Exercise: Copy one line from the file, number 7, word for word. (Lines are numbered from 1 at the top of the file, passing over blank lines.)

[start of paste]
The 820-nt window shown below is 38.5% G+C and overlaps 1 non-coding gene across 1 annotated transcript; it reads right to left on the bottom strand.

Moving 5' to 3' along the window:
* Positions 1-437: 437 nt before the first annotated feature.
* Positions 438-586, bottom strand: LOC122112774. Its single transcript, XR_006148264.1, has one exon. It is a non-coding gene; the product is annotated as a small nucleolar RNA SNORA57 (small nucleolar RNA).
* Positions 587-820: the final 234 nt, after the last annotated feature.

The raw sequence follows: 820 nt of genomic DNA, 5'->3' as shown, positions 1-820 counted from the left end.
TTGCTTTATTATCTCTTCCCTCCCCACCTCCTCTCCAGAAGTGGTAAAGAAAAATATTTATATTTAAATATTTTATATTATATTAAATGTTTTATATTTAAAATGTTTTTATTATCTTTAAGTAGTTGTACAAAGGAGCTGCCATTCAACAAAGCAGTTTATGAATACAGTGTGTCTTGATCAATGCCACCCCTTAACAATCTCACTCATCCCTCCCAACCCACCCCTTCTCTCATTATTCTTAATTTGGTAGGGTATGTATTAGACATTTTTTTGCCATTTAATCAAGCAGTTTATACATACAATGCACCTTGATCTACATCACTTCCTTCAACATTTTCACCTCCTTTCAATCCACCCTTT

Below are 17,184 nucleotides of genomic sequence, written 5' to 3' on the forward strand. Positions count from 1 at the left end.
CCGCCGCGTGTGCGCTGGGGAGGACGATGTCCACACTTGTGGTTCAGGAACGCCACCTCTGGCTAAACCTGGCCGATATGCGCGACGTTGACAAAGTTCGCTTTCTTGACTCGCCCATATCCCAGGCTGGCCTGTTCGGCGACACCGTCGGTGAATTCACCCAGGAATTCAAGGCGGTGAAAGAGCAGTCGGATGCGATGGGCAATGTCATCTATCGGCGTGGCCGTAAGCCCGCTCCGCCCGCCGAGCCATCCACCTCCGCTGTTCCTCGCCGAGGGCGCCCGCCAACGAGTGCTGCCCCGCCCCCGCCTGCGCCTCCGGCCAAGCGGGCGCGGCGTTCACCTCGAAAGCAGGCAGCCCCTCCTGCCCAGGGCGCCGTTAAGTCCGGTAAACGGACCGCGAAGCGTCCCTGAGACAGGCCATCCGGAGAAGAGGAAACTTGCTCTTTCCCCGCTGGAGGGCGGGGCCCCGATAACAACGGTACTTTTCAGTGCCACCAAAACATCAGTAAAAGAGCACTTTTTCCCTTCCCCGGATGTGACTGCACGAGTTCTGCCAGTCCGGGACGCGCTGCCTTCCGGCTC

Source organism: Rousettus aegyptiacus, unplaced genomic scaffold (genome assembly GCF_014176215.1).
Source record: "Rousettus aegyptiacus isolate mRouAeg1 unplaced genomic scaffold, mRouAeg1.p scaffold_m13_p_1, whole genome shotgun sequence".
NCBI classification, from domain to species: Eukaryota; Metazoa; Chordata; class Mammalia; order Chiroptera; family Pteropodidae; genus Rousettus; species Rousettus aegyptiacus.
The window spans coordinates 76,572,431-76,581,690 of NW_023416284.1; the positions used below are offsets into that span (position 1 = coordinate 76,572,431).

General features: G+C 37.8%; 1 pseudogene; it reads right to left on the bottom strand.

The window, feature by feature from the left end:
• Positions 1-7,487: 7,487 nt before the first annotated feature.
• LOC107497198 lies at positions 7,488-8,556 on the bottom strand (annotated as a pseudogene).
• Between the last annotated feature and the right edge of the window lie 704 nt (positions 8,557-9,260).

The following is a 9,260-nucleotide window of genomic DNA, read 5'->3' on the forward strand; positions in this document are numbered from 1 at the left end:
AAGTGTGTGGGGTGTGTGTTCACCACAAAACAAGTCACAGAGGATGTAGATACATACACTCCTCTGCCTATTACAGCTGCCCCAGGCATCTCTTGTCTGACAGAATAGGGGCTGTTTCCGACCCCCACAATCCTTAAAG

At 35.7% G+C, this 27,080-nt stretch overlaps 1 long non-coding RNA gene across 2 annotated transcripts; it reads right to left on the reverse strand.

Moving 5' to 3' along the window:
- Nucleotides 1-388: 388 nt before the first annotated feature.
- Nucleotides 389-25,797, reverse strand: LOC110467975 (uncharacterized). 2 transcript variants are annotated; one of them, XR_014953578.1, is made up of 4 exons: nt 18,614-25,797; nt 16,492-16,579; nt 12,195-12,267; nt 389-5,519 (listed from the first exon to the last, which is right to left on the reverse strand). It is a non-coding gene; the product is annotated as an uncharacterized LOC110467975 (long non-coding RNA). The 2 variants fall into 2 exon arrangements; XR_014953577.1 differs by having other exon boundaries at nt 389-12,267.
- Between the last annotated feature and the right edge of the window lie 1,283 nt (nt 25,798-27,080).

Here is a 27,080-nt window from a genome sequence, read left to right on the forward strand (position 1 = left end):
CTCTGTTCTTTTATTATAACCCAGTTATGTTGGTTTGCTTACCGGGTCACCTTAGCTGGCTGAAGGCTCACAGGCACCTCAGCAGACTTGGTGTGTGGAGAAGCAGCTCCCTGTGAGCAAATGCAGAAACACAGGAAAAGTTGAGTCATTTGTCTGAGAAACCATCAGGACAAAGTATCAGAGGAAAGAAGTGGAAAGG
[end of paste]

TTGCTTTATTATCTCTTCCCTCCCCACCTCCTCTCCAGAAGTGGTAAAGAAAAATATTTATATTTAAATATTTTATATTATATTAAATGTTTTATATTTAAAATGTTTTTATTATCTTTAAGTAGTTGTACAAAGGAGCTGCCATTCAACAAAGCAGTTTATGAATACAGTGTGTCTTGATCAATGCCACCCCTTAACAATCTCACTCATCCCTCCCAACCCACCCCTTCTCTCATTATTCTTAATTTGGTAGGGTATGTATTAGACATTTTTTTGCCATTTAATCAAGCAGTTTATACATACAATGCACCTTGATCTACATCACTTCCTTCAACATTTTCACCTCCTTTCAATCCACCCTTT